My Score: 90
While I like to think of myself as a leader and hold a leadership role in my professional life, in a group of relative strangers I tend to hang back and observe for a while before I’m comfortable enough to engage. Over this past summer I finally felt able to participate in class discussions in a way that brought something meaningful to the conversation. Having had foot surgery in June, I was off work from both jobs and had plenty of time to really dig into the courses, carefully consider my Professional Learning Plan and how it fit into the creation of Significant Learning Environments on my campus, and submit work I could be proud of. I did miss some zoom meetings due to other commitments, but the recordings were there to catch me up.
Moving into the fall semester proved challenging. Although I still engaged with my core group regularly and attended the first several zoom meetings for each course, there came a time about halfway through when my participation lagged. I found the zoom meetings to be mostly Q&A, which only serves to make me anxious about assignments I thought I had a good grasp of. I used the recordings as a tool to pick and choose the parts that were relevant to my learning and avoid the conversations that I felt I did not need in order to be successful. I also found myself falling behind on the last few discussion posts. I did complete them all, but some were too late to really be of use to my classmates’ learning. On the other hand, I read others’ posts and use their contributions on a daily basis in both this program and my career.
Designing learning experiences, whether for students or teachers, is one of the things I enjoy most about my job. The creativity and problem solving involved in the process hit two of my perceived strengths. My PL sessions are rarely sit-and-get events, more often a combination of workshop model and flipped learning. Unfortunately, participation in these events has waned of late as teachers’ plates get piled high with other responsibilities and learning about tech tools gets pushed aside. Through 5317, I was able to really dive into the problems faced by digital learning coaches while researching and writing my publication article on the lack of EdTech PD time. Since my Innovation Plan is about implementing project-based learning in our 4-H Clubs, and much professional learning will be necessary to make that happen, writing about creative ways to deliver quality PL seemed like the logical choice. In 5315, I decided to design a research plan to determine if Project-Based Learning affected student behavior. It may have connected better with 5317 had I chosen to research the effects of good professional learning on successful PBL programs, but the connections that did occur were more in process than content. I see opportunities to use the Action Research protocol to survey teachers for the purpose of planning future professional learning sessions. Conversely, I’ve also thought about designing and delivering PD on action research for teachers. This informal research is something that happens all the time, but with a bit of intentionality, the strategy could yield some interesting observations about what happens in our classrooms.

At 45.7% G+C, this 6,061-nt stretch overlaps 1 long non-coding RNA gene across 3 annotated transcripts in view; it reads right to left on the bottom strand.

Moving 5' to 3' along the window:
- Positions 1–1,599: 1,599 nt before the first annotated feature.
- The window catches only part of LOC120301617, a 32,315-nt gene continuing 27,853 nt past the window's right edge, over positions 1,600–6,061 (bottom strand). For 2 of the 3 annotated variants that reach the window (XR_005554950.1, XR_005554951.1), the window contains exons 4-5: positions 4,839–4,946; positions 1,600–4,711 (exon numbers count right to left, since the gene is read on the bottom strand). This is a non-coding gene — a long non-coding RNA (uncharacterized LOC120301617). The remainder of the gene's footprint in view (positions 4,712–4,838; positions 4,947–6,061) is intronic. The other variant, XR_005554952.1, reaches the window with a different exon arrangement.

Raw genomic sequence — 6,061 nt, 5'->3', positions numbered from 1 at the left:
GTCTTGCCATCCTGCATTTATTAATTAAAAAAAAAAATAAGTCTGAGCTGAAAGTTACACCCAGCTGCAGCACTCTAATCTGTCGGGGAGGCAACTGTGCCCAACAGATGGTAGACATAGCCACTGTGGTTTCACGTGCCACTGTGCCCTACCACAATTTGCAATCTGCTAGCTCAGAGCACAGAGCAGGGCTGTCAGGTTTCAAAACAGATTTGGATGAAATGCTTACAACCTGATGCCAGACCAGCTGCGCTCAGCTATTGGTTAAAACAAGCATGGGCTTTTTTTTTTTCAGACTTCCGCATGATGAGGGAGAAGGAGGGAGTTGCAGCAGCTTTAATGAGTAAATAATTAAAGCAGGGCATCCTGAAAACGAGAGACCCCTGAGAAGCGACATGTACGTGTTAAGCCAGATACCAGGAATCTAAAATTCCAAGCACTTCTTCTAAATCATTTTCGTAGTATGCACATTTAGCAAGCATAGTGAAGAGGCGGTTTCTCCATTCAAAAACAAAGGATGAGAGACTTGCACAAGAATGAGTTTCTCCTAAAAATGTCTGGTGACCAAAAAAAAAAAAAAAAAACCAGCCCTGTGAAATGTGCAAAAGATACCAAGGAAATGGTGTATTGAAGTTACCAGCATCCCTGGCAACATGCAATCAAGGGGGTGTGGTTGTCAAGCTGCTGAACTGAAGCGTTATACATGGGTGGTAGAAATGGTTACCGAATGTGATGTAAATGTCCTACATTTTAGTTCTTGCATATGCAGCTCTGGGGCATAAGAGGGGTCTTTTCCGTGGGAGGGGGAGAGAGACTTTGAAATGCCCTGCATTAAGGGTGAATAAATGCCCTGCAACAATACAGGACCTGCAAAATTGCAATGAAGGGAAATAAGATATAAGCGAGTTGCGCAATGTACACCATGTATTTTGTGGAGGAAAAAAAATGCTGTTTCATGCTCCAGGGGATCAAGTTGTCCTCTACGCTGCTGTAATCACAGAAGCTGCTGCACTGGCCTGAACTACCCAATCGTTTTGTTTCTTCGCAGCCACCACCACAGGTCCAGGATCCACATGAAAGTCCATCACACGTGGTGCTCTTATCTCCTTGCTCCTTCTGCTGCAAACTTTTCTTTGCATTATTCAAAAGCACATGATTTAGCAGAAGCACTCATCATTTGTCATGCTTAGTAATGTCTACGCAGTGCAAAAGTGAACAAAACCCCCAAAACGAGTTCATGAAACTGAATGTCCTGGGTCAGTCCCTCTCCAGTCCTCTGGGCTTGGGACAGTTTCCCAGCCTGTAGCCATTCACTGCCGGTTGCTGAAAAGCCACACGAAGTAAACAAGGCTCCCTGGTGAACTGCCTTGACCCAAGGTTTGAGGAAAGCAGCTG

My core group, consisting of Robin Ballard, Danielle Pyle, Lindsay Hoerig-Cavanagh, Lindsey Wallace, Maria Rodman, and Avery Nihill maintained a Google slide deck to curate resources and share our work outside of the Blackboard platform as well as a GroupMe for real time communication. GroupMe continues to be a great source of support as well as inspiration. We continue to communicate daily to ask questions, discuss our different interpretations of videos and readings, and gather feedback on our work. In my opinion, the most powerful effect our group has had is encouraging each other to maintain a growth mindset and focus on learning rather than the final grade. This emotional support and encouragement has been vital in my own growth within the ADL program and I continue to look forward to working with these ladies as we continue into the home stretch.